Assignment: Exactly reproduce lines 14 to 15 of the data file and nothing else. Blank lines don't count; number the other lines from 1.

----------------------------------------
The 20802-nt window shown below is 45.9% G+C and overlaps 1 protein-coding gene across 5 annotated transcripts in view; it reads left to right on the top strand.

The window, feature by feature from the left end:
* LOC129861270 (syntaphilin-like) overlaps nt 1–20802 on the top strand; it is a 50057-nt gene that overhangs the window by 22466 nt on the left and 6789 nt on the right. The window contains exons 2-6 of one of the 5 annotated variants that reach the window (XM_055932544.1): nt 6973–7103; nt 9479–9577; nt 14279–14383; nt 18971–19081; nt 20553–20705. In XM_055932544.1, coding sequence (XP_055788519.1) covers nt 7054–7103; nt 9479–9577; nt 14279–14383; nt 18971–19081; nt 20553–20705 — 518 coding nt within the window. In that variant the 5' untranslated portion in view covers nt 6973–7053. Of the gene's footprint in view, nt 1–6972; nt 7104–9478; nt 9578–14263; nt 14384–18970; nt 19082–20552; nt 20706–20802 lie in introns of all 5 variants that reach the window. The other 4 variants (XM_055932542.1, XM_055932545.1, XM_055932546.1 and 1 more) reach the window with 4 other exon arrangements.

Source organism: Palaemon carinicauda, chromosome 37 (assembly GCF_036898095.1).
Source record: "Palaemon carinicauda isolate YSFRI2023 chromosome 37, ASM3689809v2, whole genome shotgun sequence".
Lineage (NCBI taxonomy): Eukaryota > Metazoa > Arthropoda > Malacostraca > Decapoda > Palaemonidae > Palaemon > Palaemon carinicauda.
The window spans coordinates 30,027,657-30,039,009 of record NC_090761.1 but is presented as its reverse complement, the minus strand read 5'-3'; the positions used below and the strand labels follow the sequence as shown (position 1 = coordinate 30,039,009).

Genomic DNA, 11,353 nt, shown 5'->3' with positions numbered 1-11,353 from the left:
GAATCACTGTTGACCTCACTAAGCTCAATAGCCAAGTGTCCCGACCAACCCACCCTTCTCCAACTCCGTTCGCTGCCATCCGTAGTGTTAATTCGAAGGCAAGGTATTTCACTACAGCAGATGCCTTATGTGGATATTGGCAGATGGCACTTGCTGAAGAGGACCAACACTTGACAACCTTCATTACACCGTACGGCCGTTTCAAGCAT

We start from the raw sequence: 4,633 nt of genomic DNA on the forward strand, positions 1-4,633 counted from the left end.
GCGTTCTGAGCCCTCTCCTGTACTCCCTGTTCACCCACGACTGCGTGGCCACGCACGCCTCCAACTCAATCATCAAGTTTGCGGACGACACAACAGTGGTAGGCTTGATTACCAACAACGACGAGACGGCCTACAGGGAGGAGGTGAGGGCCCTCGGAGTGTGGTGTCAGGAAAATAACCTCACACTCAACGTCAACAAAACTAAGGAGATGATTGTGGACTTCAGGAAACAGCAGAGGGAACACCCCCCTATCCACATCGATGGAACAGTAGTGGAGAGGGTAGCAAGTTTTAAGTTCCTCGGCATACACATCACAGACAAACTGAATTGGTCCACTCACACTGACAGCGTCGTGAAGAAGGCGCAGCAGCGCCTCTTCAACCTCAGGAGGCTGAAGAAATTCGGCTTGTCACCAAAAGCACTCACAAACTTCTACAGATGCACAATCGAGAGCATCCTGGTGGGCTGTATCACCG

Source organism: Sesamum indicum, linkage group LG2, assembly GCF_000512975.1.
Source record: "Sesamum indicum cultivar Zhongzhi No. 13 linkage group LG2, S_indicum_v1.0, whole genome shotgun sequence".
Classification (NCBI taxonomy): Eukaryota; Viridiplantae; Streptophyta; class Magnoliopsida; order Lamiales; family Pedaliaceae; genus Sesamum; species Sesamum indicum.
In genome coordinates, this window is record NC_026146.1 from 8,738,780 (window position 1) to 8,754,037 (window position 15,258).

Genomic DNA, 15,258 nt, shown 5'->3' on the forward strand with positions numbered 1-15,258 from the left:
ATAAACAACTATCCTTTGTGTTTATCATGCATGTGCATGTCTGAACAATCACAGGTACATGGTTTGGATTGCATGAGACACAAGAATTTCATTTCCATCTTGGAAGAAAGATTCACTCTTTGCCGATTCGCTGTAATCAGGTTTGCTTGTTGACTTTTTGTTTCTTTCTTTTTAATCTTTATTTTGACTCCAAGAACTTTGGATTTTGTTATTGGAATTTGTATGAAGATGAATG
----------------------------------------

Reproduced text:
Classification (NCBI taxonomy): Eukaryota; Viridiplantae; Streptophyta; class Magnoliopsida; order Lamiales; family Pedaliaceae; genus Sesamum; species Sesamum indicum.
In genome coordinates, this window is record NC_026146.1 from 8,738,780 (window position 1) to 8,754,037 (window position 15,258).